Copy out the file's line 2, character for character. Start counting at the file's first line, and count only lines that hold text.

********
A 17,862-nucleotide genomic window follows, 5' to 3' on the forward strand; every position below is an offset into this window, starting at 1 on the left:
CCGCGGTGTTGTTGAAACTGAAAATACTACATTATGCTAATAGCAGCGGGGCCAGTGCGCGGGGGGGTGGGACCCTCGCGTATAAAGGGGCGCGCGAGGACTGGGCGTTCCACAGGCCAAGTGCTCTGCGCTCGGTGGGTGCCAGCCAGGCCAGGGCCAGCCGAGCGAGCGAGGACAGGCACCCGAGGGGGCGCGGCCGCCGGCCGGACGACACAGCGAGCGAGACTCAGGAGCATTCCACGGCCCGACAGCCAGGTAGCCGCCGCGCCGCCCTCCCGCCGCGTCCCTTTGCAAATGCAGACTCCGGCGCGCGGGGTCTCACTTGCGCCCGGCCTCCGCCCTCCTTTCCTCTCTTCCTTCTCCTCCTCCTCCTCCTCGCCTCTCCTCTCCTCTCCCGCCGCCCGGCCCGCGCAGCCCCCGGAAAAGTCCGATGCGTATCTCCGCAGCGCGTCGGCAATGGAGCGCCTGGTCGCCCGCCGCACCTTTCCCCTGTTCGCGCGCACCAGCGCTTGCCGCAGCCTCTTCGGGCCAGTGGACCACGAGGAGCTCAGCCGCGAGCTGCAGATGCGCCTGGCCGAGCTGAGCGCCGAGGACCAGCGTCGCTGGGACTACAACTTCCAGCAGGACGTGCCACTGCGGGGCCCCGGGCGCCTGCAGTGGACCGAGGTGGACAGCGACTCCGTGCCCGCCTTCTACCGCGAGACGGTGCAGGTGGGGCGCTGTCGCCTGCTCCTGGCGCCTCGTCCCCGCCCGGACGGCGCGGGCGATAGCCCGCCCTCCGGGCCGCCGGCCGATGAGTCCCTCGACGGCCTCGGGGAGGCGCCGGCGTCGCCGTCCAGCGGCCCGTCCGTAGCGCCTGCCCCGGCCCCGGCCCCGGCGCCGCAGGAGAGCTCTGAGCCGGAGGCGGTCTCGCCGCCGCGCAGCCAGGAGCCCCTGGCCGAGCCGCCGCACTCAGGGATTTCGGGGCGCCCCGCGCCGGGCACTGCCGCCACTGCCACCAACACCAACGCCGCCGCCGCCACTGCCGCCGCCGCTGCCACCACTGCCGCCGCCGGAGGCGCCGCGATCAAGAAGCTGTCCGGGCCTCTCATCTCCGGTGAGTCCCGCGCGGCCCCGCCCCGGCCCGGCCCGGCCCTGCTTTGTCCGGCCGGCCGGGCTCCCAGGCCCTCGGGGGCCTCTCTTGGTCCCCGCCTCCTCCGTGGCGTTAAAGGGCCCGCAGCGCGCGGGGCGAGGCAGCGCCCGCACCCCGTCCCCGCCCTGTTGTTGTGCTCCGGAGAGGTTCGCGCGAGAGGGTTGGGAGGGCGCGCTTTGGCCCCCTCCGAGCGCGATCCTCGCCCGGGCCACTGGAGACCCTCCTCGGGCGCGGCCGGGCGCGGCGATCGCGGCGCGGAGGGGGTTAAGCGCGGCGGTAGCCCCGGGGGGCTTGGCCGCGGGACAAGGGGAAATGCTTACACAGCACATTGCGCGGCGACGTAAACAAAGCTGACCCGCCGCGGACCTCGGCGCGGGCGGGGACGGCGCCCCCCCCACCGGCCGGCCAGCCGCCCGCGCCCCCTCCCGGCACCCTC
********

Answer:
CCGCGGTGTTGTTGAAACTGAAAATACTACATTATGCTAATAGCAGCGGGGCCAGTGCGCGGGGGGGTGGGACCCTCGCGTATAAAGGGGCGCGCGAGGACTGGGCGTTCCACAGGCCAAGTGCTCTGCGCTCGGTGGGTGCCAGCCAGGCCAGGGCCAGCCGAGCGAGCGAGGACAGGCACCCGAGGGGGCGCGGCCGCCGGCCGGACGACACAGCGAGCGAGACTCAGGAGCATTCCACGGCCCGACAGCCAGGTAGCCGCCGCGCCGCCCTCCCGCCGCGTCCCTTTGCAAATGCAGACTCCGGCGCGCGGGGTCTCACTTGCGCCCGGCCTCCGCCCTCCTTTCCTCTCTTCCTTCTCCTCCTCCTCCTCCTCGCCTCTCCTCTCCTCTCCCGCCGCCCGGCCCGCGCAGCCCCCGGAAAAGTCCGATGCGTATCTCCGCAGCGCGTCGGCAATGGAGCGCCTGGTCGCCCGCCGCACCTTTCCCCTGTTCGCGCGCACCAGCGCTTGCCGCAGCCTCTTCGGGCCAGTGGACCACGAGGAGCTCAGCCGCGAGCTGCAGATGCGCCTGGCCGAGCTGAGCGCCGAGGACCAGCGTCGCTGGGACTACAACTTCCAGCAGGACGTGCCACTGCGGGGCCCCGGGCGCCTGCAGTGGACCGAGGTGGACAGCGACTCCGTGCCCGCCTTCTACCGCGAGACGGTGCAGGTGGGGCGCTGTCGCCTGCTCCTGGCGCCTCGTCCCCGCCCGGACGGCGCGGGCGATAGCCCGCCCTCCGGGCCGCCGGCCGATGAGTCCCTCGACGGCCTCGGGGAGGCGCCGGCGTCGCCGTCCAGCGGCCCGTCCGTAGCGCCTGCCCCGGCCCCGGCCCCGGCGCCGCAGGAGAGCTCTGAGCCGGAGGCGGTCTCGCCGCCGCGCAGCCAGGAGCCCCTGGCCGAGCCGCCGCACTCAGGGATTTCGGGGCGCCCCGCGCCGGGCACTGCCGCCACTGCCACCAACACCAACGCCGCCGCCGCCACTGCCGCCGCCGCTGCCACCACTGCCGCCGCCGGAGGCGCCGCGATCAAGAAGCTGTCCGGGCCTCTCATCTCCGGTGAGTCCCGCGCGGCCCCGCCCCGGCCCGGCCCGGCCCTGCTTTGTCCGGCCGGCCGGGCTCCCAGGCCCTCGGGGGCCTCTCTTGGTCCCCGCCTCCTCCGTGGCGTTAAAGGGCCCGCAGCGCGCGGGGCGAGGCAGCGCCCGCACCCCGTCCCCGCCCTGTTGTTGTGCTCCGGAGAGGTTCGCGCGAGAGGGTTGGGAGGGCGCGCTTTGGCCCCCTCCGAGCGCGATCCTCGCCCGGGCCACTGGAGACCCTCCTCGGGCGCGGCCGGGCGCGGCGATCGCGGCGCGGAGGGGGTTAAGCGCGGCGGTAGCCCCGGGGGGCTTGGCCGCGGGACAAGGGGAAATGCTTACACAGCACATTGCGCGGCGACGTAAACAAAGCTGACCCGCCGCGGACCTCGGCGCGGGCGGGGACGGCGCCCCCCCCACCGGCCGGCCAGCCGCCCGCGCCCCCTCCCGGCACCCTC